December 19, 2002 in the Times

A bovine attempt to vaccinate us against the truth
by Magnus Linklater

My award for most brazen performance of the year in the face of hostile
evidence, goes not to Peter Foster, who claimed that his advice to Cherie
Blair was nothing more than “a little help from your friends”, but to
Professor David King, the Government’s chief scientific adviser. He
described the handling of last year’s foot-and-mouth epidemic as “quite an
achievement . . . a magnificent record”. He told the Today programme
yesterday (Dec 18) that securing Britain’s status as an FMD-free country was a cause
for “celebration”.
This is taking presentation beyond mere spin. It is the steamroller approach
to bad news — you simply flatten it into the ground and roll on as if
nothing had happened. The fact that it comes from a scientist rather than a
politician is rather shocking. It suggests that, here too, factual evidence
is less important than defending positions. Professor King was reacting to
the European Parliament’s report on how Britain had dealt with the outbreak.
It concluded that the Government had been ill-prepared, slow and inefficient
in its response, that the mass culling of healthy animals had been
“unacceptable”, and that the slaughter had caused enormous suffering and
social dislocation, resulting in massive financial losses to tourism and
sport, as well as farming.

On the scientific side, it said that the UK’s contingency planning for
vaccination had been minimal, and was a serious policy flaw. Far from being
unworkable, as Professor King and his colleagues have consistently claimed,
vaccination would have enabled Britain to control the outbreak more quickly,
without the killing and burning which caused such damage. “In future,” it
recommended, “when an outbreak occurs, emergency vaccination, with the aim
of allowing animals to live for normal use, should no longer be regarded as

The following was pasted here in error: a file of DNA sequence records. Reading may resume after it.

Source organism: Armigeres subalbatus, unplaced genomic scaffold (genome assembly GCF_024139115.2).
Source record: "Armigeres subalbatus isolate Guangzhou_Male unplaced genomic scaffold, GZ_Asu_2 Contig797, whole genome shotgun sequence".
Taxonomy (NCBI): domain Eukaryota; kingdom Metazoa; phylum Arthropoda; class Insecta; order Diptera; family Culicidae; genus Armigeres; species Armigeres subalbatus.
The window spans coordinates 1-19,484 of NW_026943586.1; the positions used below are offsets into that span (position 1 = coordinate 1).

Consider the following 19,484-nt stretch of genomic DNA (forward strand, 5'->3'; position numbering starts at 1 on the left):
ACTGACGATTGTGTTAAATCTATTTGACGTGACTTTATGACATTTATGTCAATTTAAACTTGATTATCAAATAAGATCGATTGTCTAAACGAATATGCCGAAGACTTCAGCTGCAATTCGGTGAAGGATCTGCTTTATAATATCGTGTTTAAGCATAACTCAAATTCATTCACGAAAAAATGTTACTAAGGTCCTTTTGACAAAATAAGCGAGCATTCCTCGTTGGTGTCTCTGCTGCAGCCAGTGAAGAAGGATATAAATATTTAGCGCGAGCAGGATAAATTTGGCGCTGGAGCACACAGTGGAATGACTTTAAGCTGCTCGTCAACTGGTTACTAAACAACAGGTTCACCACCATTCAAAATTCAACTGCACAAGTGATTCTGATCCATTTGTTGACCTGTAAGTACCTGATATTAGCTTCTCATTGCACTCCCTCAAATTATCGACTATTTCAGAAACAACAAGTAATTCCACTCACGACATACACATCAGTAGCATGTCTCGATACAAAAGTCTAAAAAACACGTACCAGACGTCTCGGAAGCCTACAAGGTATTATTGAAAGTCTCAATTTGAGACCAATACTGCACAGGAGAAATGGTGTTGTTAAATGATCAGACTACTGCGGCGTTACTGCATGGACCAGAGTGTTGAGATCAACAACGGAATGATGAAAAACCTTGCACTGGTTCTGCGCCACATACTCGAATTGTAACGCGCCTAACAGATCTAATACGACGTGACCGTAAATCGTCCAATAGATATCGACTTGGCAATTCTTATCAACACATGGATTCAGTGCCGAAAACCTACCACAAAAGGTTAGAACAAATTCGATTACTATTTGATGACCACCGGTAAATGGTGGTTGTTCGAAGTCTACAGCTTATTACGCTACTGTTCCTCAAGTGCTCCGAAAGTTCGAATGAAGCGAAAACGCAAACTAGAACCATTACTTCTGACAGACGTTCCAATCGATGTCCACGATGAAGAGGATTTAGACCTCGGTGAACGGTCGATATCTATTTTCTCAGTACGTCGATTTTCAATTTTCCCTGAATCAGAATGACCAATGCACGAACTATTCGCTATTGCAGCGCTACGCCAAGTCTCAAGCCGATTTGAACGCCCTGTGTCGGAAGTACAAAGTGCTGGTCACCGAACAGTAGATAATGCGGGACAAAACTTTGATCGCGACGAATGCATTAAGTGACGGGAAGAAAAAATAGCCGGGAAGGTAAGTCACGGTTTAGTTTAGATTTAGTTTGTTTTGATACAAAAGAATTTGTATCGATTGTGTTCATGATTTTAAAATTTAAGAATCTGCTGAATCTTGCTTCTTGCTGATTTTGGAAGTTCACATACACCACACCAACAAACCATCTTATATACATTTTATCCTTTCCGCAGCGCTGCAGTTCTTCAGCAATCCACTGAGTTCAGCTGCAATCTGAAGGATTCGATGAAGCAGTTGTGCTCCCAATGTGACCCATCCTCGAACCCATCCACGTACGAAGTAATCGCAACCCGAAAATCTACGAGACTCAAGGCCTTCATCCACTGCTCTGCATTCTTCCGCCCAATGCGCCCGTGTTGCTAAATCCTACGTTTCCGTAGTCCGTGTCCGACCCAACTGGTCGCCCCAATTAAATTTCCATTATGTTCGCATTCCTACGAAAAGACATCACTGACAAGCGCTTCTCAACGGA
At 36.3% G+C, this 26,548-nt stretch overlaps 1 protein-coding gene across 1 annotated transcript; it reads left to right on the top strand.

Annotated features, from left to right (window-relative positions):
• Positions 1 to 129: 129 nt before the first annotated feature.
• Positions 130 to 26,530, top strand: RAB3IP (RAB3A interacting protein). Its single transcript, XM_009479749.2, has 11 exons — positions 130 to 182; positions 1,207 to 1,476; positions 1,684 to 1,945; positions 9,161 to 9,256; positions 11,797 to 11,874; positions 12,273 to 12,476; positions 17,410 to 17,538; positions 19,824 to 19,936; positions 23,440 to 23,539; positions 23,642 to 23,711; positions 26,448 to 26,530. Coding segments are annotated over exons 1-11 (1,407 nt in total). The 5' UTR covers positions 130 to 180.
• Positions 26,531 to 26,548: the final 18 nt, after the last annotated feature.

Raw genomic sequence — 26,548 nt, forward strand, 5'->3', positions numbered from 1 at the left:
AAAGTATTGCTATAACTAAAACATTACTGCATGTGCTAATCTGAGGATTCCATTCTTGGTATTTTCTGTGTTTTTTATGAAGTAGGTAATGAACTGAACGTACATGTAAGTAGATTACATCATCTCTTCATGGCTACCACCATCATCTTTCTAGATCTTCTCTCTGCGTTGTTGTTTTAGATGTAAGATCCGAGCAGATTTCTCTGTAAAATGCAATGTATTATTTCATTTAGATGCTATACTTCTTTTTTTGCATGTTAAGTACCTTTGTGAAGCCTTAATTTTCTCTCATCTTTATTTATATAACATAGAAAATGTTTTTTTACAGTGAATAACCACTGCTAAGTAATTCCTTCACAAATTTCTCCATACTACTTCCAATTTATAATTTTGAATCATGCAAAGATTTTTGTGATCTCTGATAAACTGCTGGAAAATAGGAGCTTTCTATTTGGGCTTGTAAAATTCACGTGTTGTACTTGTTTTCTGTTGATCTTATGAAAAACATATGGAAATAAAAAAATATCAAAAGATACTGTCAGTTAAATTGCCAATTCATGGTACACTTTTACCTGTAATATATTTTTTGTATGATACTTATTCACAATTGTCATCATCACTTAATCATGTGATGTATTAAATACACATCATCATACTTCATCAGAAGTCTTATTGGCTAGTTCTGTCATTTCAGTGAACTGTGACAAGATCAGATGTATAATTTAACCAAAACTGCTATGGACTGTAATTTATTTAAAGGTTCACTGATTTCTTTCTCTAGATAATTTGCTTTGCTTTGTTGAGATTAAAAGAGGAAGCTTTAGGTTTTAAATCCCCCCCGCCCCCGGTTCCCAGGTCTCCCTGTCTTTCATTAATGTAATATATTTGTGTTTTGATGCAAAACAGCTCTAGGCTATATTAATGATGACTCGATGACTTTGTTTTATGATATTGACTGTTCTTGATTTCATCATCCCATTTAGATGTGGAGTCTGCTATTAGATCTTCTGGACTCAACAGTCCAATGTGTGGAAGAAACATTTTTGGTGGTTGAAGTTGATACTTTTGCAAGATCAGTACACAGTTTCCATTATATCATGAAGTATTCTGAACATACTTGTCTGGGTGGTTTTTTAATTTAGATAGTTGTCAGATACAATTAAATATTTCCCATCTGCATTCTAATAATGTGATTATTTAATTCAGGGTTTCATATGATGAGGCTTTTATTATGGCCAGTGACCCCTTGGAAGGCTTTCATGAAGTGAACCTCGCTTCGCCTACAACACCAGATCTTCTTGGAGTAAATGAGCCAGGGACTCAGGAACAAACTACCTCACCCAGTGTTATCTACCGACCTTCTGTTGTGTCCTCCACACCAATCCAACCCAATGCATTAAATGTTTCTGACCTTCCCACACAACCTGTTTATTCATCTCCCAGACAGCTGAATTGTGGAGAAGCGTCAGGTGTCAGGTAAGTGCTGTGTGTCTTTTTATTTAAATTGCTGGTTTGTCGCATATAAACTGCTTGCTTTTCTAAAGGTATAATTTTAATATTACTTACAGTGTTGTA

a last resort for controlling FMD, but must be considered as a first-choice
option from the outset.”

One might have thought that this conclusion, flying as it does in the face
of government policy, would have provoked a vigorous response from Professor
King. But no. Pressed to say how Britain would respond if there were another
outbreak, he talked about the importance of restricting animal movements.
The 20-day ban on moving newly purchased sheep or cattle meant that the
epidemic “should never happen again”. In short, controlling the disease is
now in the hands of farmers rather than scientists. It is not an encouraging

I find Professor King’s obduracy almost impossible to comprehend. In
Uruguay, recently, a full-scale FMD outbreak was brought under control after
all its ten million cattle had been vaccinated. The disease was eradicated
in 15 weeks, and fewer than 7,000 animals were killed. Uruguay is once again
exporting meat to the EU. It has to de-bone and hang it first, but that
seems a modest price to pay, compared to the multibillion- pound cost of our
own epidemic.

Why, then, is that route not open to Britain? Professor King argues that one
of the barriers against vaccination is that there are no “validated” tests
to distinguish between vaccinated and infected animals — so there is a risk
of spreading, rather than containing, the disease. He must know that there
are perfectly good tests available, and the only reason for the delay is
that the OIE, the Paris-based organisation whose approval is needed, suffers
from ice-bound bureaucracy. Why is Britain not loudly complaining about the
delays? Why are we not, in the words of the EU report, “expanding research
into vaccines” and taking the lead in science, rather than waiting for
European bureaucrats to tell us what to do? Why are we choosing to protect
farm exports at all costs, instead of using every opportunity to make the
case for good science and humane practice?

I wish that Professor King would tell us.